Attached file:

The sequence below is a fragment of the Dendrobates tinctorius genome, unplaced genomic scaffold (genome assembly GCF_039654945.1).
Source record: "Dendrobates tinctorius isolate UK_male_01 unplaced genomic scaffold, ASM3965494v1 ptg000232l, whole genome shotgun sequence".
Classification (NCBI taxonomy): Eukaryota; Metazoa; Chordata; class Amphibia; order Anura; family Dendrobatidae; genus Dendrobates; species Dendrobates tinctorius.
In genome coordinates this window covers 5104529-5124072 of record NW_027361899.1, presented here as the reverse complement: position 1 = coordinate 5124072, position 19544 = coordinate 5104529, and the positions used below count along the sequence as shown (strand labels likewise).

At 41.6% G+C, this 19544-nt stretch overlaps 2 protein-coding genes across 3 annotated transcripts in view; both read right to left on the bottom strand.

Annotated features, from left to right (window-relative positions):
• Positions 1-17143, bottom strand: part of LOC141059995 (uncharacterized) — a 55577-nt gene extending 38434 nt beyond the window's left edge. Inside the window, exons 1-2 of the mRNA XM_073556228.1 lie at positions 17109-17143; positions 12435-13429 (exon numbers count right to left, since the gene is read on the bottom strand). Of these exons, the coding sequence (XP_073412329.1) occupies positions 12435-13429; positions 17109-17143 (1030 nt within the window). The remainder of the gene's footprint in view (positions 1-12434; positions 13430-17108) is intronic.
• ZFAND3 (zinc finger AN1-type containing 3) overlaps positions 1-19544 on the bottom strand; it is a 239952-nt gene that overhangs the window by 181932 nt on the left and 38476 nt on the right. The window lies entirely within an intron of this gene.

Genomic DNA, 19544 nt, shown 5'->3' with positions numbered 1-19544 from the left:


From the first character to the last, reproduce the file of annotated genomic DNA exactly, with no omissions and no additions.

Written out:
The sequence below is a fragment of the Dendrobates tinctorius genome, unplaced genomic scaffold (genome assembly GCF_039654945.1).
Source record: "Dendrobates tinctorius isolate UK_male_01 unplaced genomic scaffold, ASM3965494v1 ptg000232l, whole genome shotgun sequence".
Classification (NCBI taxonomy): Eukaryota; Metazoa; Chordata; class Amphibia; order Anura; family Dendrobatidae; genus Dendrobates; species Dendrobates tinctorius.
In genome coordinates this window covers 5104529-5124072 of record NW_027361899.1, presented here as the reverse complement: position 1 = coordinate 5124072, position 19544 = coordinate 5104529, and the positions used below count along the sequence as shown (strand labels likewise).

At 41.6% G+C, this 19544-nt stretch overlaps 2 protein-coding genes across 3 annotated transcripts in view; both read right to left on the bottom strand.

Annotated features, from left to right (window-relative positions):
• Positions 1-17143, bottom strand: part of LOC141059995 (uncharacterized) — a 55577-nt gene extending 38434 nt beyond the window's left edge. Inside the window, exons 1-2 of the mRNA XM_073556228.1 lie at positions 17109-17143; positions 12435-13429 (exon numbers count right to left, since the gene is read on the bottom strand). Of these exons, the coding sequence (XP_073412329.1) occupies positions 12435-13429; positions 17109-17143 (1030 nt within the window). The remainder of the gene's footprint in view (positions 1-12434; positions 13430-17108) is intronic.
• ZFAND3 (zinc finger AN1-type containing 3) overlaps positions 1-19544 on the bottom strand; it is a 239952-nt gene that overhangs the window by 181932 nt on the left and 38476 nt on the right. The window lies entirely within an intron of this gene.

Genomic DNA, 19544 nt, shown 5'->3' with positions numbered 1-19544 from the left: